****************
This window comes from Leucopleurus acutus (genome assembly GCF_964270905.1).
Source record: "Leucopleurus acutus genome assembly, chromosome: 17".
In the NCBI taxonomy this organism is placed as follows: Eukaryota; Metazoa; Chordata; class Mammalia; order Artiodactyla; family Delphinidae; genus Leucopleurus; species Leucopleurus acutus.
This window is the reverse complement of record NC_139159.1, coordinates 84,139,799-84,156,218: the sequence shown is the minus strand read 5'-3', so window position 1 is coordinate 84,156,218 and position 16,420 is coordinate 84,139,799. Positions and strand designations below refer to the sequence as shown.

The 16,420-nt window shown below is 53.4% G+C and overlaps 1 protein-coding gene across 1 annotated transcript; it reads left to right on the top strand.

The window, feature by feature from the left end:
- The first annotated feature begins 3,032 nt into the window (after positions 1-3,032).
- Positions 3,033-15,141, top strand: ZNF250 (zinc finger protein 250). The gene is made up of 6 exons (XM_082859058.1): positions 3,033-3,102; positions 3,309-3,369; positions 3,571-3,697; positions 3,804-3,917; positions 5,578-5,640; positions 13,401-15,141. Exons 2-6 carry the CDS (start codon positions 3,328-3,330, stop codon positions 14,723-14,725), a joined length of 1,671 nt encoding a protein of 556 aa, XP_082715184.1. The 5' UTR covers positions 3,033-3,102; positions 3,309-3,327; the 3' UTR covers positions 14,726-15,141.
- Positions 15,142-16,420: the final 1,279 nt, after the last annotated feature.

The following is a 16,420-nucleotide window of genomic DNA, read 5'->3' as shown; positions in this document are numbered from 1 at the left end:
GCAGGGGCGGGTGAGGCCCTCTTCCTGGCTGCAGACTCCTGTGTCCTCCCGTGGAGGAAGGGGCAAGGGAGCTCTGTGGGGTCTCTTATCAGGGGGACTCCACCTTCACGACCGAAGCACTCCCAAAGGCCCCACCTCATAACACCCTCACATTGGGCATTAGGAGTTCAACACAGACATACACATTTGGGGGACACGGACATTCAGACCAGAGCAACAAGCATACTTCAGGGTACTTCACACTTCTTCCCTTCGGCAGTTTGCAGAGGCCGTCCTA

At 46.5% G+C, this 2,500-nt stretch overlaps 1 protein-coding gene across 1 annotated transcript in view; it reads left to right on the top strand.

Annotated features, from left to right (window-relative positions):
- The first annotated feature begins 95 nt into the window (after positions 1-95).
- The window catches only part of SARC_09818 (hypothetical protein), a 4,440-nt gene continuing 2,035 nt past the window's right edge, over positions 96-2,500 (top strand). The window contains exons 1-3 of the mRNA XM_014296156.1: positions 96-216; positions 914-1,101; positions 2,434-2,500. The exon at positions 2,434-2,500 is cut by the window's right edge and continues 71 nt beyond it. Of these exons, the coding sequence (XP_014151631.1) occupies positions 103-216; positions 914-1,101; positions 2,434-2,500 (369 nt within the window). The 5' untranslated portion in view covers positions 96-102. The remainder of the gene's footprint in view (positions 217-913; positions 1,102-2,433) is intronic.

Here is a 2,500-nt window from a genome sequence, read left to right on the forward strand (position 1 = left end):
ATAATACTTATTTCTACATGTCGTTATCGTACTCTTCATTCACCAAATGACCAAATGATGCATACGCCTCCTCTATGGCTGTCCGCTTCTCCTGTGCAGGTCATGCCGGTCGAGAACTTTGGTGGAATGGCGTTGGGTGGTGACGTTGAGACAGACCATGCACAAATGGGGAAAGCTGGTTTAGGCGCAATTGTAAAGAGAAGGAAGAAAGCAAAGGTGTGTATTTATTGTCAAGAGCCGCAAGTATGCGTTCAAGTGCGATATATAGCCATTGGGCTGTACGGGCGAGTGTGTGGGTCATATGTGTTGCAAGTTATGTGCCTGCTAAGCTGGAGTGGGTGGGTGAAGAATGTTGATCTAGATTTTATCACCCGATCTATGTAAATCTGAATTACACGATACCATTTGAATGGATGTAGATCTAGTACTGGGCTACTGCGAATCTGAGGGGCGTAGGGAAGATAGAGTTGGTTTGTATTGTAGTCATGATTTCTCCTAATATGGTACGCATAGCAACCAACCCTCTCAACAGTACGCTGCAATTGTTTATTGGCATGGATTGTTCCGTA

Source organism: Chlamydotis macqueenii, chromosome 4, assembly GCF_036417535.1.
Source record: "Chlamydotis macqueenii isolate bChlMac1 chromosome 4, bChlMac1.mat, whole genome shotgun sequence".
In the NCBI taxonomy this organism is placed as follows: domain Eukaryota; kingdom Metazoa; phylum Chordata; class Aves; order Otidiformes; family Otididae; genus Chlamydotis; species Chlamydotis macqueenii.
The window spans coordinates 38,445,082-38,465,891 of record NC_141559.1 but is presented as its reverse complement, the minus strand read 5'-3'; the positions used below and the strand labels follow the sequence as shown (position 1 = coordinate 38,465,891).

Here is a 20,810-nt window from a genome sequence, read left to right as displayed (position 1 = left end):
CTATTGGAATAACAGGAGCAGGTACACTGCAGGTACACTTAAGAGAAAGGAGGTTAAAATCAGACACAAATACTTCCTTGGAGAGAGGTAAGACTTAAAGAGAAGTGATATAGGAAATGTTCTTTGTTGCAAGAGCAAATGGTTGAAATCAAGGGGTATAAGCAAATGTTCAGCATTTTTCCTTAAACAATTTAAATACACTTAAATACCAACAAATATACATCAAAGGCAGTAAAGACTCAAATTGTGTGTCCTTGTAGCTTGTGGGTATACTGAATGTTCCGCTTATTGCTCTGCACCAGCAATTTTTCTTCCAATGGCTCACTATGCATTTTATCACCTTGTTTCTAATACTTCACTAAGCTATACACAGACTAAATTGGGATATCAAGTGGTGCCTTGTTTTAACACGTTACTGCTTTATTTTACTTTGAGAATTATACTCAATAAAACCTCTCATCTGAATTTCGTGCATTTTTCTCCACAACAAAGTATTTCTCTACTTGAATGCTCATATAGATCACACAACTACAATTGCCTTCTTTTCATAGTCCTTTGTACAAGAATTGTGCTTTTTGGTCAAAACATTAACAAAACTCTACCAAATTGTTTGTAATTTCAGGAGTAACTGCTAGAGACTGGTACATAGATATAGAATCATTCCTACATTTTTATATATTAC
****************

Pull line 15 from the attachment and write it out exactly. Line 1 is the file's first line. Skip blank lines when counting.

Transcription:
- The window catches only part of SARC_09818 (hypothetical protein), a 4,440-nt gene continuing 2,035 nt past the window's right edge, over positions 96-2,500 (top strand). The window contains exons 1-3 of the mRNA XM_014296156.1: positions 96-216; positions 914-1,101; positions 2,434-2,500. The exon at positions 2,434-2,500 is cut by the window's right edge and continues 71 nt beyond it. Of these exons, the coding sequence (XP_014151631.1) occupies positions 103-216; positions 914-1,101; positions 2,434-2,500 (369 nt within the window). The 5' untranslated portion in view covers positions 96-102. The remainder of the gene's footprint in view (positions 217-913; positions 1,102-2,433) is intronic.